Power, Noise & Temperatures
We have a few final data points to cover before we bring this article to a close. Throughout all of our benchmarking, we monitored how much power our NVIDIA based test system was consuming using a power meter, monitored GPU core temperatures, and also set up a sound level meter about six inches away from the graphics card. Our goal was to give you all an idea as to how much power each configuration used and to explain how loud the configurations were under load. Please keep in mind that we were testing total system power consumption here, not just the power being drawn by the video card alone.
Our trusty Season Power Angel power meter reported lower power consumption numbers for the new GeForce 6800 GS configuration, while idling and while running at a full load. Although the core on the GS is running at a much higher clock speed than the GeForce 6800 GT (425MHz vs. 350MHz), the fact that its manufactured on a more advanced 110 nanometer process and has fewer pixel / vertex shader pipes translated into lower power consumption overall.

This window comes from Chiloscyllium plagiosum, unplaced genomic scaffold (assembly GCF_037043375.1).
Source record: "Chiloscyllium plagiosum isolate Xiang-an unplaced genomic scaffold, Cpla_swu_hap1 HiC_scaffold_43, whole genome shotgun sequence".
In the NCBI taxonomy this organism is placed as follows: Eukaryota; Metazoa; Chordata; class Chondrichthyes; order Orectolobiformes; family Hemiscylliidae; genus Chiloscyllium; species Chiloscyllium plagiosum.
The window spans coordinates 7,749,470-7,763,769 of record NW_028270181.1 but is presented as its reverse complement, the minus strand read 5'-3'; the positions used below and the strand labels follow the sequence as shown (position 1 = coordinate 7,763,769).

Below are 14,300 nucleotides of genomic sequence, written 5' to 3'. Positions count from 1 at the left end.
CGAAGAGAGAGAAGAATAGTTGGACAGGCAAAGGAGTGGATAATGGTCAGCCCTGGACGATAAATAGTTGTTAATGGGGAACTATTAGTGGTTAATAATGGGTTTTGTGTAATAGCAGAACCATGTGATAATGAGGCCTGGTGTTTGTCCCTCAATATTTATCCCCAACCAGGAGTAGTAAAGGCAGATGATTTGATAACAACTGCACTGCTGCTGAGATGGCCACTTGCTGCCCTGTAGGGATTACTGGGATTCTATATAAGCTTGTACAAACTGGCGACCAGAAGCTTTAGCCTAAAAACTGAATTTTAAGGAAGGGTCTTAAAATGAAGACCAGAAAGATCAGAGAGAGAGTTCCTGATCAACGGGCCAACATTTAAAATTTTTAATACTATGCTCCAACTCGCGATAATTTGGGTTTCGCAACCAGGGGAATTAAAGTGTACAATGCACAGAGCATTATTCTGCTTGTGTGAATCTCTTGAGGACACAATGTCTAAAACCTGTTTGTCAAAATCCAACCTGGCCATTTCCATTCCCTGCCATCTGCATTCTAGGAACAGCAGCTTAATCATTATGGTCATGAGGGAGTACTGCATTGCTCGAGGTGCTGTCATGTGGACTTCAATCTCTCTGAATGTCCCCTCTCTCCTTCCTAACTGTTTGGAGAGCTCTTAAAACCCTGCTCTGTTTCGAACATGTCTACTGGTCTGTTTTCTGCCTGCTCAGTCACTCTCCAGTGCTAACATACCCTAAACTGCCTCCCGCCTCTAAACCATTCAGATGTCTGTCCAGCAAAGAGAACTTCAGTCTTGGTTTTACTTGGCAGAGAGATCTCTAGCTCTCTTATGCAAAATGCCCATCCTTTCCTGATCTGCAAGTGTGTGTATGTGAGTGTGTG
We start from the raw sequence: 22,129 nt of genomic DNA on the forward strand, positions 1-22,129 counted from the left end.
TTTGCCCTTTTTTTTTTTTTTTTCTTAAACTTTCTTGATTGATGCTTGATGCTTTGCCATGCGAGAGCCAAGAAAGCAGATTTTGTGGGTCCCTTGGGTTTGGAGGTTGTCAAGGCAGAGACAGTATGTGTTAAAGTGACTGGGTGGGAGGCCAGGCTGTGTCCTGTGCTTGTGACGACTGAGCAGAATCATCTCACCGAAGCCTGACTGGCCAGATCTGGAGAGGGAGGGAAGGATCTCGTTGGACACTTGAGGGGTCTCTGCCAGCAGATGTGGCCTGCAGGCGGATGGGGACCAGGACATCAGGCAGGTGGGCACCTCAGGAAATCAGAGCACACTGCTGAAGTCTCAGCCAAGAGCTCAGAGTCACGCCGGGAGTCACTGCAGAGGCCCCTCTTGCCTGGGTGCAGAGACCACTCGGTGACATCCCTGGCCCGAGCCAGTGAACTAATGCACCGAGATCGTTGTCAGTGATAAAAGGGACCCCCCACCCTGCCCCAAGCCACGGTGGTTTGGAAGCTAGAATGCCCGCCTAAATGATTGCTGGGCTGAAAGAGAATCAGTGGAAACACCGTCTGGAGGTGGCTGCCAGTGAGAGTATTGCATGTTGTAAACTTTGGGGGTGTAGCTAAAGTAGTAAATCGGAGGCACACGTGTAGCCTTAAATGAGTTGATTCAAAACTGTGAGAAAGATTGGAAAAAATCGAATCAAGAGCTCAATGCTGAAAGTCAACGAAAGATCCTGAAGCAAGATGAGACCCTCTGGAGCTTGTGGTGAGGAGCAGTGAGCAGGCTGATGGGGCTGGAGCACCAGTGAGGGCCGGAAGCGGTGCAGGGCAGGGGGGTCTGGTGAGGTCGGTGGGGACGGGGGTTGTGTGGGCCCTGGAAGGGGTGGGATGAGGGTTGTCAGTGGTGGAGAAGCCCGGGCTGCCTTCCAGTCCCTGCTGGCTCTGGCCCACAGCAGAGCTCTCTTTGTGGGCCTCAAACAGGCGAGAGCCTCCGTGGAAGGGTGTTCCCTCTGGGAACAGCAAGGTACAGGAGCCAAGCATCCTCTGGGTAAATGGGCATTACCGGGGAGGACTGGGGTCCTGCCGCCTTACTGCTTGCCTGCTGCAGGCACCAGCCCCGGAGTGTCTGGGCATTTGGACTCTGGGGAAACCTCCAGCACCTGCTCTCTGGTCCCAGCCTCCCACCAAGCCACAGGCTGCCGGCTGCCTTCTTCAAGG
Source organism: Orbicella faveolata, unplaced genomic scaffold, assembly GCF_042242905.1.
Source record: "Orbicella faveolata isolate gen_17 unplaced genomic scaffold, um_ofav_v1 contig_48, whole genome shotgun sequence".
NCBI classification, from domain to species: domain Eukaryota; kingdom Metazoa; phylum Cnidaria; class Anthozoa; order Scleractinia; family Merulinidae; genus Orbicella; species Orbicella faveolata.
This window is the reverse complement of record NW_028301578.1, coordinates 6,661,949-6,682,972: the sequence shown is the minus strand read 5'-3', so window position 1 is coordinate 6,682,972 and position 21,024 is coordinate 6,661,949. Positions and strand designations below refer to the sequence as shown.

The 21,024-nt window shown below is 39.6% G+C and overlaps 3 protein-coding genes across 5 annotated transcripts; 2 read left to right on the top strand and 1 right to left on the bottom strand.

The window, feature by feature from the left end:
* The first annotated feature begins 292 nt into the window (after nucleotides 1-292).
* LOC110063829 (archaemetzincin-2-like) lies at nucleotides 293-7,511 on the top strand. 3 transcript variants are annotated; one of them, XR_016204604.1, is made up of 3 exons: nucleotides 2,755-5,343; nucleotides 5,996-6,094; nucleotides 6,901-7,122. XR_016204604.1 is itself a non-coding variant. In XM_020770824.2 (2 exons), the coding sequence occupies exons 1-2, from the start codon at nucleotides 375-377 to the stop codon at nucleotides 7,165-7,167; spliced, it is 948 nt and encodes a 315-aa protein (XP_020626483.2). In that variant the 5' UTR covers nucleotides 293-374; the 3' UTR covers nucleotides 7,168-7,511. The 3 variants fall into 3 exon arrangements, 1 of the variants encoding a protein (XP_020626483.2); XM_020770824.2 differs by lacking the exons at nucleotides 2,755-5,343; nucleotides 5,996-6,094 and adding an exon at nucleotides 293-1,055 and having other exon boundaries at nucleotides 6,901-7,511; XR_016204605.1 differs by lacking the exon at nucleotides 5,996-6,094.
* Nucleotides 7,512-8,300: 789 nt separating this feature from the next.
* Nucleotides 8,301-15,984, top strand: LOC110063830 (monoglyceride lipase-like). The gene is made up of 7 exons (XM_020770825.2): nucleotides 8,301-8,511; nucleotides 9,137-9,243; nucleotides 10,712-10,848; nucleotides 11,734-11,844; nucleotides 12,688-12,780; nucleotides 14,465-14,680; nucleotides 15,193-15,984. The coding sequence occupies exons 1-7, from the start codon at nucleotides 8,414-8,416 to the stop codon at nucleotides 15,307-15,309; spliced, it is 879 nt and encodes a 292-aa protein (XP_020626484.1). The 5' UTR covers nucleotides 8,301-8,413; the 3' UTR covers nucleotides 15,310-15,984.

The GeForce 6800 GS also proved to be a relatively cool running GPU. While idling at the Windows desktop NVIDIA's drivers never reported a core GPU temperature higher than 39oC. And while running the taxing RTHDRIBL demo at nearly full-screen with the resolution set to 1600x1200 for about 20 minutes the GS' core temperature peaked at 62oC.
Lastly, we want to talk about the amount of noise generated by the cooler on the GeForce 6800 GS. We won't talk for long though, because there isn't much to report. The noise generated by the cooler on the GeForce 6800 GS was drowned out by our systems CPU cooler and PSU fans, and our noise meter registered the same decibel level regardless of which video card was installed.